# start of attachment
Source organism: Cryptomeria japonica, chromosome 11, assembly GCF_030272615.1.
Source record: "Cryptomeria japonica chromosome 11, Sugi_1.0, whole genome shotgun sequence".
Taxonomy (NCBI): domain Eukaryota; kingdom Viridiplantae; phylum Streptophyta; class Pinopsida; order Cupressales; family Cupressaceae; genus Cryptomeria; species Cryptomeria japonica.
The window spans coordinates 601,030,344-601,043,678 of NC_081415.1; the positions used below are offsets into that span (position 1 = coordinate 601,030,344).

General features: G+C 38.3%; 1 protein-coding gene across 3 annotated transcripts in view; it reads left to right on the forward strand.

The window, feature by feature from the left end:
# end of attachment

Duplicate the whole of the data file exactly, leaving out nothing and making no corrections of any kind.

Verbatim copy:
Source organism: Cryptomeria japonica, chromosome 11, assembly GCF_030272615.1.
Source record: "Cryptomeria japonica chromosome 11, Sugi_1.0, whole genome shotgun sequence".
Taxonomy (NCBI): domain Eukaryota; kingdom Viridiplantae; phylum Streptophyta; class Pinopsida; order Cupressales; family Cupressaceae; genus Cryptomeria; species Cryptomeria japonica.
The window spans coordinates 601,030,344-601,043,678 of NC_081415.1; the positions used below are offsets into that span (position 1 = coordinate 601,030,344).

General features: G+C 38.3%; 1 protein-coding gene across 3 annotated transcripts in view; it reads left to right on the forward strand.

The window, feature by feature from the left end: